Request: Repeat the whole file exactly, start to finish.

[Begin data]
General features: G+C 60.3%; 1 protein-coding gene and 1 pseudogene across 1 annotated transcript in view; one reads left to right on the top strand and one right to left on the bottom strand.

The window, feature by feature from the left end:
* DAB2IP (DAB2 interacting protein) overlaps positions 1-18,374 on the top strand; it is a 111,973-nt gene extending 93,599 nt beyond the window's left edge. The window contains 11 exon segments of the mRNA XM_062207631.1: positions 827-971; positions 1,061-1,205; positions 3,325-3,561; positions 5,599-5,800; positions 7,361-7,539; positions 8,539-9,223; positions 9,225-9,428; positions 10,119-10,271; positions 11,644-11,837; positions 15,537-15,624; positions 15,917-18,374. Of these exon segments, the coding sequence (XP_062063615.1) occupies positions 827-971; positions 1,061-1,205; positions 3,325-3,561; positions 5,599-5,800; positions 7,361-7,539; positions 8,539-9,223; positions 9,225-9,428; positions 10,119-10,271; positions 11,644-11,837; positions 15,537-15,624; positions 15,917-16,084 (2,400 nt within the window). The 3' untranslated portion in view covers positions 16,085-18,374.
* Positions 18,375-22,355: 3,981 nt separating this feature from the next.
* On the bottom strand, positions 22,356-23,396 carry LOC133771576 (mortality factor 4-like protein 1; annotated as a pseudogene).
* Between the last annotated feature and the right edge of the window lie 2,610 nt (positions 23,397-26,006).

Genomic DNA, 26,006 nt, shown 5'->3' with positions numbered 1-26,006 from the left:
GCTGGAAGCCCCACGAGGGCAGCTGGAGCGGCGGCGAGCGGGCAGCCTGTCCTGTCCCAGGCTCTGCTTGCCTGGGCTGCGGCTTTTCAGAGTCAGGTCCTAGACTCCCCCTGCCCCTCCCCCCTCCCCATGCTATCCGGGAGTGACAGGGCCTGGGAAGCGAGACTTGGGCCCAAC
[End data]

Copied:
General features: G+C 60.3%; 1 protein-coding gene and 1 pseudogene across 1 annotated transcript in view; one reads left to right on the top strand and one right to left on the bottom strand.

The window, feature by feature from the left end:
* DAB2IP (DAB2 interacting protein) overlaps positions 1-18,374 on the top strand; it is a 111,973-nt gene extending 93,599 nt beyond the window's left edge. The window contains 11 exon segments of the mRNA XM_062207631.1: positions 827-971; positions 1,061-1,205; positions 3,325-3,561; positions 5,599-5,800; positions 7,361-7,539; positions 8,539-9,223; positions 9,225-9,428; positions 10,119-10,271; positions 11,644-11,837; positions 15,537-15,624; positions 15,917-18,374. Of these exon segments, the coding sequence (XP_062063615.1) occupies positions 827-971; positions 1,061-1,205; positions 3,325-3,561; positions 5,599-5,800; positions 7,361-7,539; positions 8,539-9,223; positions 9,225-9,428; positions 10,119-10,271; positions 11,644-11,837; positions 15,537-15,624; positions 15,917-16,084 (2,400 nt within the window). The 3' untranslated portion in view covers positions 16,085-18,374.
* Positions 18,375-22,355: 3,981 nt separating this feature from the next.
* On the bottom strand, positions 22,356-23,396 carry LOC133771576 (mortality factor 4-like protein 1; annotated as a pseudogene).
* Between the last annotated feature and the right edge of the window lie 2,610 nt (positions 23,397-26,006).

Genomic DNA, 26,006 nt, shown 5'->3' with positions numbered 1-26,006 from the left:
GCTGGAAGCCCCACGAGGGCAGCTGGAGCGGCGGCGAGCGGGCAGCCTGTCCTGTCCCAGGCTCTGCTTGCCTGGGCTGCGGCTTTTCAGAGTCAGGTCCTAGACTCCCCCTGCCCCTCCCCCCTCCCCATGCTATCCGGGAGTGACAGGGCCTGGGAAGCGAGACTTGGGCCCAAC